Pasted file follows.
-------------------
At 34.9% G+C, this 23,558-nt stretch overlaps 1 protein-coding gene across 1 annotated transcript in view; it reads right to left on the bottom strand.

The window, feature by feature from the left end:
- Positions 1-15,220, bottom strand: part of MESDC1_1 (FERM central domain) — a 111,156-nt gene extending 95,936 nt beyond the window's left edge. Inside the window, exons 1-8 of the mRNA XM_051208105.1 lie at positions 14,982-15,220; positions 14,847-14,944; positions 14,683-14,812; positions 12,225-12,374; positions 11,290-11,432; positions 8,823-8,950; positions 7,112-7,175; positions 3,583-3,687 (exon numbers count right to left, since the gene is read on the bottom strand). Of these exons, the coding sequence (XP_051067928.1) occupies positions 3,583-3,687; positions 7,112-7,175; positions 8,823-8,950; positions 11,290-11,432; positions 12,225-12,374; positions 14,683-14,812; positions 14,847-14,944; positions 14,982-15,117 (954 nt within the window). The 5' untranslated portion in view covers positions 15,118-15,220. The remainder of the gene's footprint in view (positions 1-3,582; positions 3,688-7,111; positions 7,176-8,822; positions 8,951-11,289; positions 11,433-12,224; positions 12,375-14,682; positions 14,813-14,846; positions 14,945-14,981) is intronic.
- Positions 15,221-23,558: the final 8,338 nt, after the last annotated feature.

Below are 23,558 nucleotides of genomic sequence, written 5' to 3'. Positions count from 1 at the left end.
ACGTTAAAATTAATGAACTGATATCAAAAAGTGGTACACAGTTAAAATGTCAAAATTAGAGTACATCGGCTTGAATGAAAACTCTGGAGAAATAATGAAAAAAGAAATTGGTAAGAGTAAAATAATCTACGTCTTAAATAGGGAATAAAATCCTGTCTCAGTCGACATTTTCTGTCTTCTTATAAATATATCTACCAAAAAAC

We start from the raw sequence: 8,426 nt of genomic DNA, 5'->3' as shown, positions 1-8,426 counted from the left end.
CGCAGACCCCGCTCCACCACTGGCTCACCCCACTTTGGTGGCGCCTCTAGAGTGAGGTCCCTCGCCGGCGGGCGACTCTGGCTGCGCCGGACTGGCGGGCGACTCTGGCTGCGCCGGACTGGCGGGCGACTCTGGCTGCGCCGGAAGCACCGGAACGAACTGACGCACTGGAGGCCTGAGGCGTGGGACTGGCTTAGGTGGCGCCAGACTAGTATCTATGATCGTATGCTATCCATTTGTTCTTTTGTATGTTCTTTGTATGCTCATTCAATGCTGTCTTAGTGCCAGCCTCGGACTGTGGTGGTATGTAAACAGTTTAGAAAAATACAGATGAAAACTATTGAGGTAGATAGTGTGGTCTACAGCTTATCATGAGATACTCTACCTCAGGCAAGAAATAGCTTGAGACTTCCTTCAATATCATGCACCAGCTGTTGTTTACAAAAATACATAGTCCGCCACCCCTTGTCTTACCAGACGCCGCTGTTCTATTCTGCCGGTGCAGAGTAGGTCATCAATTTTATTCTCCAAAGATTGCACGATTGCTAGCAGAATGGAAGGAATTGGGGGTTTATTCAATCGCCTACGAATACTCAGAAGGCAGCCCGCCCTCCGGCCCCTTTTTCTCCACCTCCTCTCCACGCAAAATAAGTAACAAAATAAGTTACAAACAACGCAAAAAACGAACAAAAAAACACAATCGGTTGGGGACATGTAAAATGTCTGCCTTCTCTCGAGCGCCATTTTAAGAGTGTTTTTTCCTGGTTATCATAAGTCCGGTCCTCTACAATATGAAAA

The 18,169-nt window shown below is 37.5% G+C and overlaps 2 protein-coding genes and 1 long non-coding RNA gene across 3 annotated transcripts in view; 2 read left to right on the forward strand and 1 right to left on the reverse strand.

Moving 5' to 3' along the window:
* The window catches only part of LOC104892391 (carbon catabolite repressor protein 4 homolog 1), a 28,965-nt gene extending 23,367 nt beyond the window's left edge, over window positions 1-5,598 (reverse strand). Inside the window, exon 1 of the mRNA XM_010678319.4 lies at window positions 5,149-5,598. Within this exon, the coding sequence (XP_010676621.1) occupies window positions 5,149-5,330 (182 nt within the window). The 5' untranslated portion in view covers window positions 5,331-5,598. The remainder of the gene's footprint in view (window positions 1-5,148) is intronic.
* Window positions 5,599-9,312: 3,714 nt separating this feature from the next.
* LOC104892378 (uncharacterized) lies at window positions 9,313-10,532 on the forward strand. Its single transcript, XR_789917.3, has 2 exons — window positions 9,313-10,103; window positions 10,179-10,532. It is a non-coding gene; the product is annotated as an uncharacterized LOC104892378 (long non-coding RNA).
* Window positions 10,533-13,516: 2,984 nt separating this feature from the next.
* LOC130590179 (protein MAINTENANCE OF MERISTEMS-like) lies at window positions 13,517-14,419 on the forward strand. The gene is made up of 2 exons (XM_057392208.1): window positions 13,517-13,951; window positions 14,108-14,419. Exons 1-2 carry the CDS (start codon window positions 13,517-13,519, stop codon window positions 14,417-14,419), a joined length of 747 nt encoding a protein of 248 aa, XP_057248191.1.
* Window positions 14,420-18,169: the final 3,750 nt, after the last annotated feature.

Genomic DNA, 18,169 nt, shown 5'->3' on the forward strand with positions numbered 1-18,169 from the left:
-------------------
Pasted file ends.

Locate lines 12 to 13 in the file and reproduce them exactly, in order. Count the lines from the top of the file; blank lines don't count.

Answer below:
* Window positions 5,599-9,312: 3,714 nt separating this feature from the next.
* LOC104892378 (uncharacterized) lies at window positions 9,313-10,532 on the forward strand. Its single transcript, XR_789917.3, has 2 exons — window positions 9,313-10,103; window positions 10,179-10,532. It is a non-coding gene; the product is annotated as an uncharacterized LOC104892378 (long non-coding RNA).